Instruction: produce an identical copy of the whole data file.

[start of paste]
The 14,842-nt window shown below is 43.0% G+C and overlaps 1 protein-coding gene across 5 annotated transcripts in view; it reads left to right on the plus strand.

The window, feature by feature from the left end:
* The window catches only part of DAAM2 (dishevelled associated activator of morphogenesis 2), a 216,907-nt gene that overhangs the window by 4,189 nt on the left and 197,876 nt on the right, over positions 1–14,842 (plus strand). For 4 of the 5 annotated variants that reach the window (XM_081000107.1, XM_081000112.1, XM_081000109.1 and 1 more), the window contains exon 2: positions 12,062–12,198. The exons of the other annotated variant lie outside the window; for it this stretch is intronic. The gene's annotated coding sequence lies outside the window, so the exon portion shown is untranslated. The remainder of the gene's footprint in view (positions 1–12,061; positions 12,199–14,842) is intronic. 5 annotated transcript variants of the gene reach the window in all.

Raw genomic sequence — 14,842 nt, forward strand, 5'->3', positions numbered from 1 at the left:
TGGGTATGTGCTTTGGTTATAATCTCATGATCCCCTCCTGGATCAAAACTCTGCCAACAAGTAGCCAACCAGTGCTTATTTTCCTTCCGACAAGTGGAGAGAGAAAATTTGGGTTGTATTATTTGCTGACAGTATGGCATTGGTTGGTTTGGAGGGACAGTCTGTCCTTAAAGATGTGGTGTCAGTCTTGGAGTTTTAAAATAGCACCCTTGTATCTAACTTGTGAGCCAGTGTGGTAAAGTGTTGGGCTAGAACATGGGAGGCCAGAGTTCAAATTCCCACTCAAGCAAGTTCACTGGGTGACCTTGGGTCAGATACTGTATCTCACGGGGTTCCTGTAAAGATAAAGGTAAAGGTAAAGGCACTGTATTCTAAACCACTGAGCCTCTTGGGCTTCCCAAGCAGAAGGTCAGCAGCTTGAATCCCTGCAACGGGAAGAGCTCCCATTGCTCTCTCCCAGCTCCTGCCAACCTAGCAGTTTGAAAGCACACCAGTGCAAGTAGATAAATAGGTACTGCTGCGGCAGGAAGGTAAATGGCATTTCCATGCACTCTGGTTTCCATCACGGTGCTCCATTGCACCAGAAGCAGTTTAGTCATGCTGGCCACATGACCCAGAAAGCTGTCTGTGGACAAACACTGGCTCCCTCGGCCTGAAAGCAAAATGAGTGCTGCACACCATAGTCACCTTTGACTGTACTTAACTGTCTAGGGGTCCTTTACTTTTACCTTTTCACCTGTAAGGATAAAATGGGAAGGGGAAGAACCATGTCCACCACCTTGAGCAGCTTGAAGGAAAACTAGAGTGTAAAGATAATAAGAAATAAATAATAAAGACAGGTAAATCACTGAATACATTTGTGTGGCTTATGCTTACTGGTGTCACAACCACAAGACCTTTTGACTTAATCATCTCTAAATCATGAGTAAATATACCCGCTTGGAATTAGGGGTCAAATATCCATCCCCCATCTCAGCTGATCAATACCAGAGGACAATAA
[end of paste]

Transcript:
The 14,842-nt window shown below is 43.0% G+C and overlaps 1 protein-coding gene across 5 annotated transcripts in view; it reads left to right on the plus strand.

The window, feature by feature from the left end:
* The window catches only part of DAAM2 (dishevelled associated activator of morphogenesis 2), a 216,907-nt gene that overhangs the window by 4,189 nt on the left and 197,876 nt on the right, over positions 1–14,842 (plus strand). For 4 of the 5 annotated variants that reach the window (XM_081000107.1, XM_081000112.1, XM_081000109.1 and 1 more), the window contains exon 2: positions 12,062–12,198. The exons of the other annotated variant lie outside the window; for it this stretch is intronic. The gene's annotated coding sequence lies outside the window, so the exon portion shown is untranslated. The remainder of the gene's footprint in view (positions 1–12,061; positions 12,199–14,842) is intronic. 5 annotated transcript variants of the gene reach the window in all.

Raw genomic sequence — 14,842 nt, forward strand, 5'->3', positions numbered from 1 at the left:
TGGGTATGTGCTTTGGTTATAATCTCATGATCCCCTCCTGGATCAAAACTCTGCCAACAAGTAGCCAACCAGTGCTTATTTTCCTTCCGACAAGTGGAGAGAGAAAATTTGGGTTGTATTATTTGCTGACAGTATGGCATTGGTTGGTTTGGAGGGACAGTCTGTCCTTAAAGATGTGGTGTCAGTCTTGGAGTTTTAAAATAGCACCCTTGTATCTAACTTGTGAGCCAGTGTGGTAAAGTGTTGGGCTAGAACATGGGAGGCCAGAGTTCAAATTCCCACTCAAGCAAGTTCACTGGGTGACCTTGGGTCAGATACTGTATCTCACGGGGTTCCTGTAAAGATAAAGGTAAAGGTAAAGGCACTGTATTCTAAACCACTGAGCCTCTTGGGCTTCCCAAGCAGAAGGTCAGCAGCTTGAATCCCTGCAACGGGAAGAGCTCCCATTGCTCTCTCCCAGCTCCTGCCAACCTAGCAGTTTGAAAGCACACCAGTGCAAGTAGATAAATAGGTACTGCTGCGGCAGGAAGGTAAATGGCATTTCCATGCACTCTGGTTTCCATCACGGTGCTCCATTGCACCAGAAGCAGTTTAGTCATGCTGGCCACATGACCCAGAAAGCTGTCTGTGGACAAACACTGGCTCCCTCGGCCTGAAAGCAAAATGAGTGCTGCACACCATAGTCACCTTTGACTGTACTTAACTGTCTAGGGGTCCTTTACTTTTACCTTTTCACCTGTAAGGATAAAATGGGAAGGGGAAGAACCATGTCCACCACCTTGAGCAGCTTGAAGGAAAACTAGAGTGTAAAGATAATAAGAAATAAATAATAAAGACAGGTAAATCACTGAATACATTTGTGTGGCTTATGCTTACTGGTGTCACAACCACAAGACCTTTTGACTTAATCATCTCTAAATCATGAGTAAATATACCCGCTTGGAATTAGGGGTCAAATATCCATCCCCCATCTCAGCTGATCAATACCAGAGGACAATAA